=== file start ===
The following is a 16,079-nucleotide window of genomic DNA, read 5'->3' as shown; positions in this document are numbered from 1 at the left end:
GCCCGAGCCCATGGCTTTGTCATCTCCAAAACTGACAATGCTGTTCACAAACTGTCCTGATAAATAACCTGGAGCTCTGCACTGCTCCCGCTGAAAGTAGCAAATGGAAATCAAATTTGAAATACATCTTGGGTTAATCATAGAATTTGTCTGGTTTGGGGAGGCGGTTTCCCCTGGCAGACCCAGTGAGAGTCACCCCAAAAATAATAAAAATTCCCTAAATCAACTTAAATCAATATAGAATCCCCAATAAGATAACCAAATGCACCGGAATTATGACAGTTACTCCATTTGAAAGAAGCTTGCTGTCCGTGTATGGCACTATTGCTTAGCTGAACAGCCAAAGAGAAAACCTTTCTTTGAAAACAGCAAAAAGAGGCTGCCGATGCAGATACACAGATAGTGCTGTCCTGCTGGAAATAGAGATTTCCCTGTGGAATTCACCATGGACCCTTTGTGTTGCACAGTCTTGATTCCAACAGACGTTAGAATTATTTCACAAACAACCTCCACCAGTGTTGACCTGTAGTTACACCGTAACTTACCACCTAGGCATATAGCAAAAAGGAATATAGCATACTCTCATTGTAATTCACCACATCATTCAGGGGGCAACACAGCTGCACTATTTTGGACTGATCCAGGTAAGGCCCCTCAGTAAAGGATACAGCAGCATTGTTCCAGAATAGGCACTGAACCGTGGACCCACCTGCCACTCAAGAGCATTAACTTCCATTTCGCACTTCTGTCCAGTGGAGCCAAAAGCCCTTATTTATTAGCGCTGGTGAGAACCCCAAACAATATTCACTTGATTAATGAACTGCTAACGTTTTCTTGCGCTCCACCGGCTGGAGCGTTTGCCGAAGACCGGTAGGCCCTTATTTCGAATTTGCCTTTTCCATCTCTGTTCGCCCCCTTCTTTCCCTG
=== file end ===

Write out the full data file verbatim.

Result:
The following is a 16,079-nucleotide window of genomic DNA, read 5'->3' as shown; positions in this document are numbered from 1 at the left end:
GCCCGAGCCCATGGCTTTGTCATCTCCAAAACTGACAATGCTGTTCACAAACTGTCCTGATAAATAACCTGGAGCTCTGCACTGCTCCCGCTGAAAGTAGCAAATGGAAATCAAATTTGAAATACATCTTGGGTTAATCATAGAATTTGTCTGGTTTGGGGAGGCGGTTTCCCCTGGCAGACCCAGTGAGAGTCACCCCAAAAATAATAAAAATTCCCTAAATCAACTTAAATCAATATAGAATCCCCAATAAGATAACCAAATGCACCGGAATTATGACAGTTACTCCATTTGAAAGAAGCTTGCTGTCCGTGTATGGCACTATTGCTTAGCTGAACAGCCAAAGAGAAAACCTTTCTTTGAAAACAGCAAAAAGAGGCTGCCGATGCAGATACACAGATAGTGCTGTCCTGCTGGAAATAGAGATTTCCCTGTGGAATTCACCATGGACCCTTTGTGTTGCACAGTCTTGATTCCAACAGACGTTAGAATTATTTCACAAACAACCTCCACCAGTGTTGACCTGTAGTTACACCGTAACTTACCACCTAGGCATATAGCAAAAAGGAATATAGCATACTCTCATTGTAATTCACCACATCATTCAGGGGGCAACACAGCTGCACTATTTTGGACTGATCCAGGTAAGGCCCCTCAGTAAAGGATACAGCAGCATTGTTCCAGAATAGGCACTGAACCGTGGACCCACCTGCCACTCAAGAGCATTAACTTCCATTTCGCACTTCTGTCCAGTGGAGCCAAAAGCCCTTATTTATTAGCGCTGGTGAGAACCCCAAACAATATTCACTTGATTAATGAACTGCTAACGTTTTCTTGCGCTCCACCGGCTGGAGCGTTTGCCGAAGACCGGTAGGCCCTTATTTCGAATTTGCCTTTTCCATCTCTGTTCGCCCCCTTCTTTCCCTG